Boeing 737 MAX returns to commercial flights in Europe

TUIfly aircraft took off on Wednesday from Brussels to Malaga, restoring commercial service interrupted almost two years ago

The Boeing 737 MAX is back in operation in Europe. On Wednesday, the Belgian subsidiary of TUIfly carried out the first commercial flight of the aircraft after the long period of grounding due to two fatal accidents. The first route on which the 737 MAX was used again was the one connecting Brussels to Malaga and Alicante, both in Spain.

EASA, the European civilian agency, had authorized the Boeing jet to fly again in January, but so far no customer of the aircraft had decided to return it to service. Before returning to service, TUIfly ran test flights on recent days, including one on Monday.

Almost 100 years old, the German group TUI operates in the leisure tourism sector and has 135 aircraft in the fleets of its various subsidiaries, among them 15 737 MAX 8. The Belgian division has 32 jets, four of which are the newest Boeing jetliner variant.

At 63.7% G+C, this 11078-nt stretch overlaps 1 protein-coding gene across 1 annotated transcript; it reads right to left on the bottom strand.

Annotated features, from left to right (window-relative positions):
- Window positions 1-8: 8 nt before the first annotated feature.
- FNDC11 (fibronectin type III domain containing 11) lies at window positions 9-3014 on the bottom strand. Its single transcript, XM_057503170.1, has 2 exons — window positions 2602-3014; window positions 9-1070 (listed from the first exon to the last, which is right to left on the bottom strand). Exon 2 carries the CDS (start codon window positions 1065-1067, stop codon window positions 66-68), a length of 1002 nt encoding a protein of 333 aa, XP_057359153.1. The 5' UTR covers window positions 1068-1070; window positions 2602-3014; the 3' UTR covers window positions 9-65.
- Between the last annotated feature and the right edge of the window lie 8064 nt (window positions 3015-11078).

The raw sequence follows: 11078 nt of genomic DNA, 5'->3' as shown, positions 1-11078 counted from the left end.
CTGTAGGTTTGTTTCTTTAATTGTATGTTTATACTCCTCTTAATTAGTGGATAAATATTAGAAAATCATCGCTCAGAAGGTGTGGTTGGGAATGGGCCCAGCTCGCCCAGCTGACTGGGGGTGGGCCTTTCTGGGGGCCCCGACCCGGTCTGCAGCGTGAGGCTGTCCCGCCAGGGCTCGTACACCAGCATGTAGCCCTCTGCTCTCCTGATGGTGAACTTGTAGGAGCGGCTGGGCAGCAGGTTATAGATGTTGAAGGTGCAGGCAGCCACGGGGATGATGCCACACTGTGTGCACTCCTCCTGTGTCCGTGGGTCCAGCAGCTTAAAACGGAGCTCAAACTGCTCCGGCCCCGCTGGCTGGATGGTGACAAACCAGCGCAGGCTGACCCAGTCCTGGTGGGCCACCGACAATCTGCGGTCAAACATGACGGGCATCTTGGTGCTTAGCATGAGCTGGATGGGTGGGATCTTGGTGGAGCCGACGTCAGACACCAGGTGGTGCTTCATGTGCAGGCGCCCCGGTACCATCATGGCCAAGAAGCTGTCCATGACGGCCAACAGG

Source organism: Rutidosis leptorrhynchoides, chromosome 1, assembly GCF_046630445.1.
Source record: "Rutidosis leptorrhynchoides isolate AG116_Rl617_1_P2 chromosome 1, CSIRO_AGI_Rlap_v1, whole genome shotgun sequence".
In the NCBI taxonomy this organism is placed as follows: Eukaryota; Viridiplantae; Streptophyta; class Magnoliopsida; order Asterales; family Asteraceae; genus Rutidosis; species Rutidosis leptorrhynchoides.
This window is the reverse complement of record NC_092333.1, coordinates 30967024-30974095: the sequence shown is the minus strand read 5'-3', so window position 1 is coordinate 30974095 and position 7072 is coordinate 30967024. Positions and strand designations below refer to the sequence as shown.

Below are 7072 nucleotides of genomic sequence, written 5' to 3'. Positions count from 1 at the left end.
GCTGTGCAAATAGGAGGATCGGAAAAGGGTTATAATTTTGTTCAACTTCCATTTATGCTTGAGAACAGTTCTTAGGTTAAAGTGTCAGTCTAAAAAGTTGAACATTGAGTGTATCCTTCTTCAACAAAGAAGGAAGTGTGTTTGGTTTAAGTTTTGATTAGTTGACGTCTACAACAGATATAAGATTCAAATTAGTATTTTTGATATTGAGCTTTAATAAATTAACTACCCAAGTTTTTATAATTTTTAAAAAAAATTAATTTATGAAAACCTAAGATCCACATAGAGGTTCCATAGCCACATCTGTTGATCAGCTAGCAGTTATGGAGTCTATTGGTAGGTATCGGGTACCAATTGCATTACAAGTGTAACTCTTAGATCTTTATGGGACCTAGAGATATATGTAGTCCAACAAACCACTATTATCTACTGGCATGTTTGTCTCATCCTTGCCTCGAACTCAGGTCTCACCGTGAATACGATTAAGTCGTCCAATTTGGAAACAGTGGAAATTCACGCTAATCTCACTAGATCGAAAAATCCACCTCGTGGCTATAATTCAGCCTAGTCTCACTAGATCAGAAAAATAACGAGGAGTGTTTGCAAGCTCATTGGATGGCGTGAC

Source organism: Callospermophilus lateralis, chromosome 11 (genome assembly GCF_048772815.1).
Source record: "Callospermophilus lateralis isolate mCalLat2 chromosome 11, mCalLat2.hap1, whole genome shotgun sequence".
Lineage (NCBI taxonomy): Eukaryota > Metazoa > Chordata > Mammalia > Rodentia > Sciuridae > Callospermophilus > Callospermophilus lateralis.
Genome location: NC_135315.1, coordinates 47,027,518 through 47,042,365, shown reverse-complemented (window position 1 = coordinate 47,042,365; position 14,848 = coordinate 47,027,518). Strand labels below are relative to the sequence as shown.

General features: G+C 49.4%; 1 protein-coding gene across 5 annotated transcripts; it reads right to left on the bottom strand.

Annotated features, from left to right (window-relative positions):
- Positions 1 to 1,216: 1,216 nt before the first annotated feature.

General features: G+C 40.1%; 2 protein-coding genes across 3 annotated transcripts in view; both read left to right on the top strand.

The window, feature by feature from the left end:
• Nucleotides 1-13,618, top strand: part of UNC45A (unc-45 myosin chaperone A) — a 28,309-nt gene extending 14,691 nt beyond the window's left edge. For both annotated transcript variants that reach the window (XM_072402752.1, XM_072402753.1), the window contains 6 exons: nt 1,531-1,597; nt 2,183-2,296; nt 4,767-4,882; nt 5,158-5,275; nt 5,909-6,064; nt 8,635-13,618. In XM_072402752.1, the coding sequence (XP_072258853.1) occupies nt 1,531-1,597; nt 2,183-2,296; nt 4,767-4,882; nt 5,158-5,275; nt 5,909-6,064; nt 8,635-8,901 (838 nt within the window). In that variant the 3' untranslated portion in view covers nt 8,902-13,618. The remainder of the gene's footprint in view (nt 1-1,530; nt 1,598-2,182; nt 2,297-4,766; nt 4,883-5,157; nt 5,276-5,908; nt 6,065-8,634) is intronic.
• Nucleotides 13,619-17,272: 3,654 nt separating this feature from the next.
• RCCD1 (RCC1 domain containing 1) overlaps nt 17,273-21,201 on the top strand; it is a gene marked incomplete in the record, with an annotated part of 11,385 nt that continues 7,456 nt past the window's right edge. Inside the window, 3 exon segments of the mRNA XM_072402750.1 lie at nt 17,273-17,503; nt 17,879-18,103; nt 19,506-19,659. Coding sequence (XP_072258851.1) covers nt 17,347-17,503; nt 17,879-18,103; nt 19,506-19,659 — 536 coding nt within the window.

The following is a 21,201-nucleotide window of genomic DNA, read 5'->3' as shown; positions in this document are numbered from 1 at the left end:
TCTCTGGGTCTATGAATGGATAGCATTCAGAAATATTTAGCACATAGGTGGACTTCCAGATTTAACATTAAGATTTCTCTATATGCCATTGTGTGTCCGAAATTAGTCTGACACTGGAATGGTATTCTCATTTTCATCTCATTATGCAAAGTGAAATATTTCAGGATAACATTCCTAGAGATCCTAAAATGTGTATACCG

In addition to TUI, Icelandair (6 aircraft), LOT (5), Smartwings (7), Turkish Airlines (12) and Norwegian Air (18) also use the 737, but the Norwegian company is expected to return 14 of them.

MAX’s biggest customer in Europe will be Ryanair, which has 210 planes ordered in the MAX 8-200 variant, capable of carrying up to 200 passengers. The Irish company, however, still awaits certification of this version before receiving the first jet.

Ryanair Boeing 737 MAX rendering (RA)
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